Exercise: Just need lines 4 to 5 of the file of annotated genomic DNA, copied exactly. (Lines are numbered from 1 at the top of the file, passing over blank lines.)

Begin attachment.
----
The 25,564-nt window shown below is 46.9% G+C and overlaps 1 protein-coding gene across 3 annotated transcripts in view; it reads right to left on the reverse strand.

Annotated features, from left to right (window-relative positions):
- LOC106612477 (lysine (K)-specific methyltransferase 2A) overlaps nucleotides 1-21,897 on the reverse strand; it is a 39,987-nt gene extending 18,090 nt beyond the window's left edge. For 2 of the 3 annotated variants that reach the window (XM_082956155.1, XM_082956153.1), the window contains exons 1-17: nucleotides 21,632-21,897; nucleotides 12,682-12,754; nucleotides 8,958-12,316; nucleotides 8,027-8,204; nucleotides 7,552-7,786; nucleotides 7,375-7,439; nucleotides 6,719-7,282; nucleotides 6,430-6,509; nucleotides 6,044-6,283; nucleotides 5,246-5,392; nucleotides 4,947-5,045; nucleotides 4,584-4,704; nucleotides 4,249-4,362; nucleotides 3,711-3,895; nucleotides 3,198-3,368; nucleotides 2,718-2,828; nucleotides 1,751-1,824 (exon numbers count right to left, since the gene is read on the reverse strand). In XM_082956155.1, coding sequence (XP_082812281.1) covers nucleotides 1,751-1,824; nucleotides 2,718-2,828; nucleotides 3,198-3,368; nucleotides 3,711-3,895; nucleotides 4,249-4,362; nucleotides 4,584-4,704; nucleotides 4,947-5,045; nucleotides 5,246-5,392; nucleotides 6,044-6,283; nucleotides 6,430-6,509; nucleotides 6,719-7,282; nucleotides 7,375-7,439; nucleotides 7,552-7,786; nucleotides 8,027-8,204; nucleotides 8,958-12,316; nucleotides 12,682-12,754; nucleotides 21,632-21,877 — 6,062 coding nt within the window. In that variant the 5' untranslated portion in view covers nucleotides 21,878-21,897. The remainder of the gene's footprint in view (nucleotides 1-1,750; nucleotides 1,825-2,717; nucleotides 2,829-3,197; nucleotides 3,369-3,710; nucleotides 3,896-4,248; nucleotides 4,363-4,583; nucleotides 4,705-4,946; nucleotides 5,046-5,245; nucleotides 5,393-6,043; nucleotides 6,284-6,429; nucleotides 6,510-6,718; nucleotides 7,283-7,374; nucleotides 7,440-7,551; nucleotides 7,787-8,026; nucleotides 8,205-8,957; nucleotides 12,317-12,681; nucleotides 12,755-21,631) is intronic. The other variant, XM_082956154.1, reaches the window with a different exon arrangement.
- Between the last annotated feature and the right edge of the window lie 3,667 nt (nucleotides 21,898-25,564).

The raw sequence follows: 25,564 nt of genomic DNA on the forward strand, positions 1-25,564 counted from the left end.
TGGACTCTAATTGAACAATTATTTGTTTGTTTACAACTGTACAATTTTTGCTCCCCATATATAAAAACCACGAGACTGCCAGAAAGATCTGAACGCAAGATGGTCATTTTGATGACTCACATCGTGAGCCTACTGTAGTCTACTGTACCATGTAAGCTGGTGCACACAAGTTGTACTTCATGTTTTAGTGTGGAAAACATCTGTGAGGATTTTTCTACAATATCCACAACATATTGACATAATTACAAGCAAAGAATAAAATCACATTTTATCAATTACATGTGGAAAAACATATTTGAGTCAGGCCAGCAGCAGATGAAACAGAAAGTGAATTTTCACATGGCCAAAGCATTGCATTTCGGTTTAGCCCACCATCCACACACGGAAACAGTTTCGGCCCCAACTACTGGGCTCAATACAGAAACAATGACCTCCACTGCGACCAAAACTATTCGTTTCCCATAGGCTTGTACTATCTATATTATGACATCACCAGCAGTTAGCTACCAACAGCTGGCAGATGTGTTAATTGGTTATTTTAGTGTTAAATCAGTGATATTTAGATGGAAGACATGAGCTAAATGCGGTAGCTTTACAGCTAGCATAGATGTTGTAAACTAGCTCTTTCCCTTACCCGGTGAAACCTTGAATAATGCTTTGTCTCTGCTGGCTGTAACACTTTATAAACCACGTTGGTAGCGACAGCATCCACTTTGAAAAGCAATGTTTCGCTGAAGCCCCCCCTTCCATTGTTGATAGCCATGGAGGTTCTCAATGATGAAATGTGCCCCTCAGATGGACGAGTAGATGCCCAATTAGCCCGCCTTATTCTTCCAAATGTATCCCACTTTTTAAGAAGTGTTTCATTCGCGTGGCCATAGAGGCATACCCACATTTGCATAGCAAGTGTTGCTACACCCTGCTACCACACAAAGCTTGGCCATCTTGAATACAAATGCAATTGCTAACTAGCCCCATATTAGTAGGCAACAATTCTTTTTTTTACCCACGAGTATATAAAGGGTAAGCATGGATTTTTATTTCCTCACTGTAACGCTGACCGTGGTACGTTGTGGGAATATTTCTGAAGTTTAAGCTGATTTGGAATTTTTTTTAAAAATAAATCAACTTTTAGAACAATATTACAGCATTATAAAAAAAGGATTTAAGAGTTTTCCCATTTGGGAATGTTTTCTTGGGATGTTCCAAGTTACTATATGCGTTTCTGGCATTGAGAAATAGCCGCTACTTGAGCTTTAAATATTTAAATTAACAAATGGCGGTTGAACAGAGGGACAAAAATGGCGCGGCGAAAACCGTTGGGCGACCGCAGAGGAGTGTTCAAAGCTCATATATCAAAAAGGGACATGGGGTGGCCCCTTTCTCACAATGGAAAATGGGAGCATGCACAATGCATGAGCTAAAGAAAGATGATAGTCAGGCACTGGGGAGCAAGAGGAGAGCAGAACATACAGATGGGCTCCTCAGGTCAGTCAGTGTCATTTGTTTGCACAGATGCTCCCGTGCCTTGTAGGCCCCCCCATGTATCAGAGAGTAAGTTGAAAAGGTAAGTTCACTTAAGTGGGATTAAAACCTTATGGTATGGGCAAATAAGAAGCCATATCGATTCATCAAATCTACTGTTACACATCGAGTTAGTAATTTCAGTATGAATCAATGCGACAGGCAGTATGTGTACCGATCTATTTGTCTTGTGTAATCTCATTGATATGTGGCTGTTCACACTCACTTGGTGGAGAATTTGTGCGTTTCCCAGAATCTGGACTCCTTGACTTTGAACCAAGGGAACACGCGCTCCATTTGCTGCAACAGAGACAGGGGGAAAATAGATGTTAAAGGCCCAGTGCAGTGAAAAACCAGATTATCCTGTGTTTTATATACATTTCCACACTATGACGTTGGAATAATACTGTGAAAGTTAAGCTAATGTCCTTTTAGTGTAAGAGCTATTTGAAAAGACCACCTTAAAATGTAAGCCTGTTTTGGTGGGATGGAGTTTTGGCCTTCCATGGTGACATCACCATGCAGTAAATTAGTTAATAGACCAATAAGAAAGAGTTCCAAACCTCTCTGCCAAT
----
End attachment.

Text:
- Between the last annotated feature and the right edge of the window lie 3,667 nt (nucleotides 21,898-25,564).

The raw sequence follows: 25,564 nt of genomic DNA on the forward strand, positions 1-25,564 counted from the left end.